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Author Topic: Cable fire cancels all trains at Marylebone (15/06/2014)  (Read 15652 times)
ChrisB
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« Reply #15 on: June 16, 2014, 07:53:28 pm »

Thanks, Chrisfn
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grahame
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« Reply #16 on: June 16, 2014, 08:43:09 pm »

Quote
Central Line: No service between Liverpool Street and North Acton, westbound only, while we fix a faulty train at White City. Tickets will be accepted on local bus services. A GOOD SERVICE is in operation on the rest of the line.
This Information will apply from 16/06/2014 20:33 to 16/06/2014 23:33.
This will affect journeys
from 16/06/2014 20:33 to 16/06/2014 23:33.

Isn't that on the way to West Ruislip?
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« Reply #17 on: June 16, 2014, 10:16:42 pm »

Ouch. Indeed it is.

Odd they are terminating at North Acton as I was under the impression it was not bi-directional in the direction of Ealing Broadway/Ruslip.
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« Reply #18 on: June 16, 2014, 10:21:01 pm »

There were problems yesterday on the Underground and Chiltern had to lay on coaches for a while.
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bobm
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« Reply #19 on: June 17, 2014, 07:01:28 am »

Marylebone has reopened this morning and a normal service is expected to operate.
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ChrisB
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« Reply #20 on: June 17, 2014, 11:28:35 am »

Now we await the report from Network Rail as to why cables carrying little or no current caught fire...
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bignosemac
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« Reply #21 on: June 17, 2014, 06:48:11 pm »

I'd've though the current would actually be quite high due to the length of cable between installations. You need a relatively high amperage to counter the voltage drop over distance. I believe the voltage rating for signalling cables is 650/1100v.
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« Reply #22 on: June 17, 2014, 07:09:49 pm »

I'd've though the current would actually be quite high due to the length of cable between installations. You need a relatively high amperage to counter the voltage drop over distance. I believe the voltage rating for signalling cables is 650/1100v.

Errrrrrrrrrrrr no quite right

Signal power supply is 650V although there are some systems the use 400V there are supply points that step this down to the local power used by the signalling equipment typically this is 110V there are other low voltages.

The higher voltage of 650V is used to over come the volt drop due to the resistance of the feed cable, the current in the cable is a product of the load it is supplying and is driven by the EMF (Voltage)

Any cable carrying current produces heat, this becomes a problem if the cables are incorrectly sized or the protective device (fuse) is to big for the cable.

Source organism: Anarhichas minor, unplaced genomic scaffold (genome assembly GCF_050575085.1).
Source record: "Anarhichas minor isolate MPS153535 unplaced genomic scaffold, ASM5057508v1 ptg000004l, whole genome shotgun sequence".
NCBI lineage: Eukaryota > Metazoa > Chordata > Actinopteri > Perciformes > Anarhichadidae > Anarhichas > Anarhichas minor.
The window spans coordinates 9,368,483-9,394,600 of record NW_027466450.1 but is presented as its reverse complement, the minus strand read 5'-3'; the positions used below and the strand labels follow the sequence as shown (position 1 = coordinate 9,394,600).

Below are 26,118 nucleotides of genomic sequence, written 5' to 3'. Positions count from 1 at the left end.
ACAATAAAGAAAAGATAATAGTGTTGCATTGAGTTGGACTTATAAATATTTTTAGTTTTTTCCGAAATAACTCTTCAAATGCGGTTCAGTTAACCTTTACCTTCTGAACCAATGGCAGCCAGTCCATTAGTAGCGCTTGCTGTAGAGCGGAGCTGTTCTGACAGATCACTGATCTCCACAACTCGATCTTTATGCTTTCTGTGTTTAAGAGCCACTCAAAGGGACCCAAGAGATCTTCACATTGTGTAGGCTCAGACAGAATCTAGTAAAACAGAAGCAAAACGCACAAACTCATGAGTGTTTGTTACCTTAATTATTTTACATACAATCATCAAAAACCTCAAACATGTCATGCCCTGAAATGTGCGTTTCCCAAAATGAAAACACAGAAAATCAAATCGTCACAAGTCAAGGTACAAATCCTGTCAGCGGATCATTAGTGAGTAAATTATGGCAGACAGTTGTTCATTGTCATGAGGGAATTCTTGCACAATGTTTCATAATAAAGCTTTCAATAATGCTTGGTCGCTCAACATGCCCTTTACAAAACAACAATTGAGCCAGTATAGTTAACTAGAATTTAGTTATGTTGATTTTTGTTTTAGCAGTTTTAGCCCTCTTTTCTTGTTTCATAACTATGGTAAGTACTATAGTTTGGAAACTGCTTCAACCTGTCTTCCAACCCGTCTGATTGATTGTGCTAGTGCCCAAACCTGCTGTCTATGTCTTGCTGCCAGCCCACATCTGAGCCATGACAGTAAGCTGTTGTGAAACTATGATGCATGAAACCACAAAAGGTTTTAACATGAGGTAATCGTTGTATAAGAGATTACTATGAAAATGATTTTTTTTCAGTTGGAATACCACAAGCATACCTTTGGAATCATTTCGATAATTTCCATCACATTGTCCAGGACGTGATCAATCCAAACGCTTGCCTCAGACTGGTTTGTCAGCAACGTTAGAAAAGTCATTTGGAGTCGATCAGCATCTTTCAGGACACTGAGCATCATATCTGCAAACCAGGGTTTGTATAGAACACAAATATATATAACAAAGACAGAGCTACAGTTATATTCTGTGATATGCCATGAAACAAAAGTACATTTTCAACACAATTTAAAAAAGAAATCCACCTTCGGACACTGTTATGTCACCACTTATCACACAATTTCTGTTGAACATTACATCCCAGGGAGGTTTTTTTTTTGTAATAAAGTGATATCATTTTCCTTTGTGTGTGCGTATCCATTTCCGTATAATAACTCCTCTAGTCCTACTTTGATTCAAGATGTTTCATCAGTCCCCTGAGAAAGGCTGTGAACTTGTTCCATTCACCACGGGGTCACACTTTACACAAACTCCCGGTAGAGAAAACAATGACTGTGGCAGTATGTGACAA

Could the damage caused by this fire been due to litter catching light or a deliberate act of vandalism, signalling Locs catching fire has happened in third rail areas due to traction bonding problems causing traction current to flow through signalling equipment but this is a non electrified area. 
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« Reply #23 on: June 17, 2014, 08:05:56 pm »

Could cable overheating also have been caused due to kinking, crushing or damage to the insulating/protective material resulting in corrosion? They all have the potential to increase electrical resistance and therefore heat.
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« Reply #24 on: June 17, 2014, 08:29:49 pm »

Could cable overheating also have been caused due to kinking, crushing or damage to the insulating/protective material resulting in corrosion? They all have the potential to increase electrical resistance and therefore heat.
Possible it would need another failure mode to be present, incorrect fuse rating, an earth fault elsewhere that had been ignored.   The chaos in London Bridge Signal Box about 6 months ago was due to a transformer over heating due to excessive load and poor ventilation
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« Reply #25 on: June 18, 2014, 12:16:57 pm »

I heard comment that diesel had been dropped & caught fire....no idea how true....but is that possible?
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ChrisB
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« Reply #26 on: June 18, 2014, 12:19:26 pm »

Wasn't *just* a 2 metre length of cable then....
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« Reply #27 on: June 18, 2014, 06:38:35 pm »

Wasn't *just* a 2 metre length of cable then....

The cable trough length might have been a 2 metre, you can get a lot of cables in a trough
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« Reply #28 on: June 18, 2014, 06:44:51 pm »

If you check the first photo, no troughs involved...
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